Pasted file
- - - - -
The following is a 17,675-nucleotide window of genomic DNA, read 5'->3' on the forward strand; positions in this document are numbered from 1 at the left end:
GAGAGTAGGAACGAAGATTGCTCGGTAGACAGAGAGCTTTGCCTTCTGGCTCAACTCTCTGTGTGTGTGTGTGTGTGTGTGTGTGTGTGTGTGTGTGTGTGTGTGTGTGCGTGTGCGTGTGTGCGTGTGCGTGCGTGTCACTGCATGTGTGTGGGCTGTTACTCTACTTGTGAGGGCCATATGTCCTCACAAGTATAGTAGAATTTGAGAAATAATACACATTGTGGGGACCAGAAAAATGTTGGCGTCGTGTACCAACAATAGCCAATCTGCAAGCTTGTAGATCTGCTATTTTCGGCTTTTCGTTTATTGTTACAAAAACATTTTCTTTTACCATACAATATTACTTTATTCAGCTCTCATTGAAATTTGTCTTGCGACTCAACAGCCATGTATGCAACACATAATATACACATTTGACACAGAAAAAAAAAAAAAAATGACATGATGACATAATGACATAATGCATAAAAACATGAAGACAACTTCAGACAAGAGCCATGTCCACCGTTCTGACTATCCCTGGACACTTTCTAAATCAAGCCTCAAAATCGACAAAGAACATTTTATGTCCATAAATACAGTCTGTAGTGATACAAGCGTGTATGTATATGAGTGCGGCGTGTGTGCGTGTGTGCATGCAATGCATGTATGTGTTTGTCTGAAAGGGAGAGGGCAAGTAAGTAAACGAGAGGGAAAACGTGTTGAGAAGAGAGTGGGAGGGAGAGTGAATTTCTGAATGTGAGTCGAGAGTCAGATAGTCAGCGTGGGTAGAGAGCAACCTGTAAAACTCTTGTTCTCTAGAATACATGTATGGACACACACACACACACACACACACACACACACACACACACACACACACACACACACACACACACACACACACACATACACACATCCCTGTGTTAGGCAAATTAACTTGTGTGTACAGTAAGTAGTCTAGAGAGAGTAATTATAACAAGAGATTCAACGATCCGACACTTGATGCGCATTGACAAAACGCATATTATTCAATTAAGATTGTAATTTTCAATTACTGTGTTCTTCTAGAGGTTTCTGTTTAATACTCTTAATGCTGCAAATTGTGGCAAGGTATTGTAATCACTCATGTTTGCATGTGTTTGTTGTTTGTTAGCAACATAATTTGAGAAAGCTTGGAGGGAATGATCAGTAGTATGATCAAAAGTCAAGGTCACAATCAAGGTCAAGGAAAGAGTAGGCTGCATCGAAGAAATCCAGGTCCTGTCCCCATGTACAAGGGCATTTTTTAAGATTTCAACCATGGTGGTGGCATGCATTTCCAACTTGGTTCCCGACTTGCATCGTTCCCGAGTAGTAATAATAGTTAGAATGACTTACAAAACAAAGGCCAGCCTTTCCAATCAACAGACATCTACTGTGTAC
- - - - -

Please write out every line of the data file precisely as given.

The following is a 17,675-nucleotide window of genomic DNA, read 5'->3' on the forward strand; positions in this document are numbered from 1 at the left end:
GAGAGTAGGAACGAAGATTGCTCGGTAGACAGAGAGCTTTGCCTTCTGGCTCAACTCTCTGTGTGTGTGTGTGTGTGTGTGTGTGTGTGTGTGTGTGTGTGTGTGTGTGCGTGTGCGTGTGTGCGTGTGCGTGCGTGTCACTGCATGTGTGTGGGCTGTTACTCTACTTGTGAGGGCCATATGTCCTCACAAGTATAGTAGAATTTGAGAAATAATACACATTGTGGGGACCAGAAAAATGTTGGCGTCGTGTACCAACAATAGCCAATCTGCAAGCTTGTAGATCTGCTATTTTCGGCTTTTCGTTTATTGTTACAAAAACATTTTCTTTTACCATACAATATTACTTTATTCAGCTCTCATTGAAATTTGTCTTGCGACTCAACAGCCATGTATGCAACACATAATATACACATTTGACACAGAAAAAAAAAAAAAAATGACATGATGACATAATGACATAATGCATAAAAACATGAAGACAACTTCAGACAAGAGCCATGTCCACCGTTCTGACTATCCCTGGACACTTTCTAAATCAAGCCTCAAAATCGACAAAGAACATTTTATGTCCATAAATACAGTCTGTAGTGATACAAGCGTGTATGTATATGAGTGCGGCGTGTGTGCGTGTGTGCATGCAATGCATGTATGTGTTTGTCTGAAAGGGAGAGGGCAAGTAAGTAAACGAGAGGGAAAACGTGTTGAGAAGAGAGTGGGAGGGAGAGTGAATTTCTGAATGTGAGTCGAGAGTCAGATAGTCAGCGTGGGTAGAGAGCAACCTGTAAAACTCTTGTTCTCTAGAATACATGTATGGACACACACACACACACACACACACACACACACACACACACACACACACACACACACACACACACACACACACACATACACACATCCCTGTGTTAGGCAAATTAACTTGTGTGTACAGTAAGTAGTCTAGAGAGAGTAATTATAACAAGAGATTCAACGATCCGACACTTGATGCGCATTGACAAAACGCATATTATTCAATTAAGATTGTAATTTTCAATTACTGTGTTCTTCTAGAGGTTTCTGTTTAATACTCTTAATGCTGCAAATTGTGGCAAGGTATTGTAATCACTCATGTTTGCATGTGTTTGTTGTTTGTTAGCAACATAATTTGAGAAAGCTTGGAGGGAATGATCAGTAGTATGATCAAAAGTCAAGGTCACAATCAAGGTCAAGGAAAGAGTAGGCTGCATCGAAGAAATCCAGGTCCTGTCCCCATGTACAAGGGCATTTTTTAAGATTTCAACCATGGTGGTGGCATGCATTTCCAACTTGGTTCCCGACTTGCATCGTTCCCGAGTAGTAATAATAGTTAGAATGACTTACAAAACAAAGGCCAGCCTTTCCAATCAACAGACATCTACTGTGTAC